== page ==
Text description provided by the architects. The Bulgari Pavilion, a temporary installation commissioned by prestigious luxury jewelry brand Bulgari, was designed by Not a Number Architects for the Abu Dhabi Art 2012 event held Saadiyat al Manarat, Abu Dhabi November 5-10. The architects were given a prominent outdoor space at the entrance of the event to create a lounge for VIPs and dignitaries of the art fair. Their design was conceived as an exclusive and private venue with live music, a bar, and a specially curated selection of Bulgari’s high-end jewelry. More images and architects’ description after the break.
Saadiyat Island will become home to Jean Nouvel’s new Louvre, Frank Gehry’s new Guggenheim and Foster and Partners’ Zayed National Museum, as such the focus upon architecture and design at this year’s art fair was significant with all three in attendance. Following on from Zaha Hadid’s Bulgari exhibition stand for Abu Dhabi Art 2011, Bulgari were keen to continue their patronage for innovative and creative design as well as encouraging young, emerging talent and commissioned NaNA to design a lounge with a breathtaking pavilion as its centerpiece.
The client’s brief was for the creation of space that was “audacious, unexpected, yet anchored in Bulgari’s heritage”. The site was approximately 300m2 and needed to include a bar, a stage, jewelry showcases and a VIP area with a capacity for the whole lounge of up to 150 people. Within the world of high jewelry, Bulgari is considered to be particularly innovative and progressive, especially in their use of technology and creative fabrication techniques. The project was required to be both representative of Bulgari’s style and its creative ideologies, whilst being emblematic of “modern mythology”.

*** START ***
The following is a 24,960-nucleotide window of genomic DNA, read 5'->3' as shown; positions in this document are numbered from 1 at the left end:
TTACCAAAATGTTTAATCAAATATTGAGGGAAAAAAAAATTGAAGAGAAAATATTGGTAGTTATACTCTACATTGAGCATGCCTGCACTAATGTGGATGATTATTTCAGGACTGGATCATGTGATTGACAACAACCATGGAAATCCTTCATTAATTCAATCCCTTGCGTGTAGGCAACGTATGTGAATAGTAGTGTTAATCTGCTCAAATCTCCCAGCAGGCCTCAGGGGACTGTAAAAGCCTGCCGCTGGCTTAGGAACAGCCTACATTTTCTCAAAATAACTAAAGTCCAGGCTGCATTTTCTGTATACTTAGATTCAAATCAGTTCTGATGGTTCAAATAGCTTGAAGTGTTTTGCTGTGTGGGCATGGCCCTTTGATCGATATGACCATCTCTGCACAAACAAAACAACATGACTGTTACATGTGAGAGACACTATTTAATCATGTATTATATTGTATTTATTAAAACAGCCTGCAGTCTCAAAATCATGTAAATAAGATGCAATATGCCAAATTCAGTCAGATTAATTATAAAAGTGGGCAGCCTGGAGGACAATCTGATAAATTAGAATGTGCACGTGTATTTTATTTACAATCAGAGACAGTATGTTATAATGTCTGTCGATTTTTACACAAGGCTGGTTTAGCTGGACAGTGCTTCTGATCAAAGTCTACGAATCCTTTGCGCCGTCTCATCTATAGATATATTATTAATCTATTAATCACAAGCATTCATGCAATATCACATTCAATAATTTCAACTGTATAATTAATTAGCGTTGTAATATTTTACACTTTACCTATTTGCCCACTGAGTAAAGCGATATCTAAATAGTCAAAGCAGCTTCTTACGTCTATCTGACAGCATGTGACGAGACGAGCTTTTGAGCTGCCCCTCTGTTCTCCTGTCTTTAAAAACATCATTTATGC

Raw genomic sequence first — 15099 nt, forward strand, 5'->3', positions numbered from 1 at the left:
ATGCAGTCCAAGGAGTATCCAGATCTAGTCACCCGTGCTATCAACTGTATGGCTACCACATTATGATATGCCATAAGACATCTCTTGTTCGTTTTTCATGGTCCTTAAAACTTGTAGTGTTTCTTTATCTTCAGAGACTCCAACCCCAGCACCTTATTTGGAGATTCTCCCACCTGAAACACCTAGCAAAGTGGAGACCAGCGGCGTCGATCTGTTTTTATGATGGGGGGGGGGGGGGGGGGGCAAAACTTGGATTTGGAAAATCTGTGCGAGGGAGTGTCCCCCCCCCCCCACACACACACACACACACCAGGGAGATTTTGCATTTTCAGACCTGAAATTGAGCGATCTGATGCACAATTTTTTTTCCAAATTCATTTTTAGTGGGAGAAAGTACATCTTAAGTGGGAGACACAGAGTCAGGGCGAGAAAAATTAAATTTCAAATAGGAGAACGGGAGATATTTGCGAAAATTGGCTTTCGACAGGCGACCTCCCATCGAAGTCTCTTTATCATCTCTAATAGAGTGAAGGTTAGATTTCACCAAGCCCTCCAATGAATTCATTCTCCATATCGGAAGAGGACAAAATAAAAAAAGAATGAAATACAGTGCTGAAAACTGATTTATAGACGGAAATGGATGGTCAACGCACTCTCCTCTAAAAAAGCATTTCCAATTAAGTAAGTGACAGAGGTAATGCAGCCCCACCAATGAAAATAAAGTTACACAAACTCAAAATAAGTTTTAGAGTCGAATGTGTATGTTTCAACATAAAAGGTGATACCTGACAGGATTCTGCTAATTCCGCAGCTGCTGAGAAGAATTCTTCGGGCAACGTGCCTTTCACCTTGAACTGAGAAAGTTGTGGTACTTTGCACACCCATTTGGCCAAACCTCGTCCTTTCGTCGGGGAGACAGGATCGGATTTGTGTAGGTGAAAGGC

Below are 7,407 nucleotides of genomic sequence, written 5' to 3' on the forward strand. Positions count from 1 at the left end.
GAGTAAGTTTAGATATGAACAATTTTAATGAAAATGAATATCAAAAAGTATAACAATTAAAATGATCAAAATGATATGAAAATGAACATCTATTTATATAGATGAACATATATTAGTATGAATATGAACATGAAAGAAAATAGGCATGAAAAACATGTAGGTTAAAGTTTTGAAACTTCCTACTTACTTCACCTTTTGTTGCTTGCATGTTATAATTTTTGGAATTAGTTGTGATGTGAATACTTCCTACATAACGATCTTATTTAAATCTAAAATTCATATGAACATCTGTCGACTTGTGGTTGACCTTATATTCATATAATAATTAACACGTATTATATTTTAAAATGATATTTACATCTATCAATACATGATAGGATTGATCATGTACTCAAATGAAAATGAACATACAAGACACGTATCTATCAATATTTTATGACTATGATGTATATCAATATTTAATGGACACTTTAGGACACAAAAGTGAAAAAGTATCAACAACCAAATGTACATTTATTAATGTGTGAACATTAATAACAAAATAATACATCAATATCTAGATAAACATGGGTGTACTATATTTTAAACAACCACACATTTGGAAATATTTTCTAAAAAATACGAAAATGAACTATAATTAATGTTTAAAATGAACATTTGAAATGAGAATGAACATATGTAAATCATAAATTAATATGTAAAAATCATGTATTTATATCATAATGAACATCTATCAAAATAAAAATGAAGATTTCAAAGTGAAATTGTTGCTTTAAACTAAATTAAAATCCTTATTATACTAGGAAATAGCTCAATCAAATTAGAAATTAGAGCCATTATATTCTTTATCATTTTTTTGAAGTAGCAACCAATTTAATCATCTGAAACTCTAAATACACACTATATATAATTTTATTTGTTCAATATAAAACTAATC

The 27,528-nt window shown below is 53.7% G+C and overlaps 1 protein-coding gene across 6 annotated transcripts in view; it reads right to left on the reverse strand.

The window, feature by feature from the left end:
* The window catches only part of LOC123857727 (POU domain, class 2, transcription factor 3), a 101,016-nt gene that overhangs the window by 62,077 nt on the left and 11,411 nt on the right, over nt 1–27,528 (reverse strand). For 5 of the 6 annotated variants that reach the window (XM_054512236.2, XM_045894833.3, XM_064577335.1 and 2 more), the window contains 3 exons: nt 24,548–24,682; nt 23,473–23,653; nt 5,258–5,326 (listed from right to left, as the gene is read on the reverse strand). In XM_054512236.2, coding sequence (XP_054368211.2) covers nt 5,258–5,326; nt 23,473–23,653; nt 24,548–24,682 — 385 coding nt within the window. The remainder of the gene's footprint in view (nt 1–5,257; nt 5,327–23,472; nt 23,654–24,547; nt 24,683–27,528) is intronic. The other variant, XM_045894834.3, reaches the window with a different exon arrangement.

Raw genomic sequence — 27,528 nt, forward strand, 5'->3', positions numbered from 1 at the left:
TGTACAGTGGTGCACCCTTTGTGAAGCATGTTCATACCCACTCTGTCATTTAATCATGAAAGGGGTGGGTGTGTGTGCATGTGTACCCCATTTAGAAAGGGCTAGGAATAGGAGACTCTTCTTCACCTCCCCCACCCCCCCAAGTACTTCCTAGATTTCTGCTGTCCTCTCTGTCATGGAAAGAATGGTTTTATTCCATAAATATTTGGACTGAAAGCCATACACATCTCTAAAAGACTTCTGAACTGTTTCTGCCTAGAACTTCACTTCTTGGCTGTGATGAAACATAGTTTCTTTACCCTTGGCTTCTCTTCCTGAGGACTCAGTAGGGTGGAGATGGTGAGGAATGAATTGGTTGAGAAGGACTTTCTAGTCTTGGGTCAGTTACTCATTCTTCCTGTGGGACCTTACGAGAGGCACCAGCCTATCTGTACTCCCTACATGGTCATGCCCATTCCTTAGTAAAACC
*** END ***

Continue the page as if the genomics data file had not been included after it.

The reappropriation of something mundane and transforming it into something magnificent became the starting point for our design concept. The design of the pavilion aimed to be both reminiscent of Bulgari’s Italian heritage whilst being representative of its own fabrication and structure. In this sense a certain brutal honesty was desired in the final outcome so that the form was a self-supporting entity in itself without the need for a separate internal structure; therefore the form was not merely a decorative veil. To achieve this however required careful consideration and analysis of both material and construction techniques.
After a period of extensive prototyping and experimenting a design based upon the packing of acrylic tubes was devised. Acrylic tubes are an “off-the-shelf” product that comes in set lengths and diameters. Although they have a diverse range of uses they are rarely used as principal architectural elements. By packing them close together not only do they begin to form mass but also provide structural rigidity. Much like the rough gemstone, the concept was to slice and cut, smooth and polish the form to result in new spaces and environmental conditions, to reinvent the material as something extraordinary and unique.
Whilst attempting to create a whole new spatial experience the team was also keen for it to simultaneously be something completely familiar, evocative of Bulgari’s heritage. In this way, it was decided to form arches, arcades, and cupolas through the excavation and sculpting. As well as being exposed and translucent this method provided a recognizable enclosure and intimacy all be it an ethereal sensation of it.
Continuing with the desire to create a holistic design, a bespoke connection technique was formulated using polycarbonate dowels secured with polycarbonate pins. This provides not only a quick and simple assembly method but also minimized the impact the connections had aesthetically unifying the design through a single material.
In total, the design consists of 2272 tubes with approximately 10,000 individual connections between them with a final weight of nearly 6 tones. In parallel, a team from Artisan (United Visual Artists) worked on the lighting design for the project. During the day the pavilion plays and manipulates the changing conditions of the sunlight however at night the aim was to provide an alternative experience in which the light flowed through the structure like water constantly hiding and revealing different parts of the pavilion.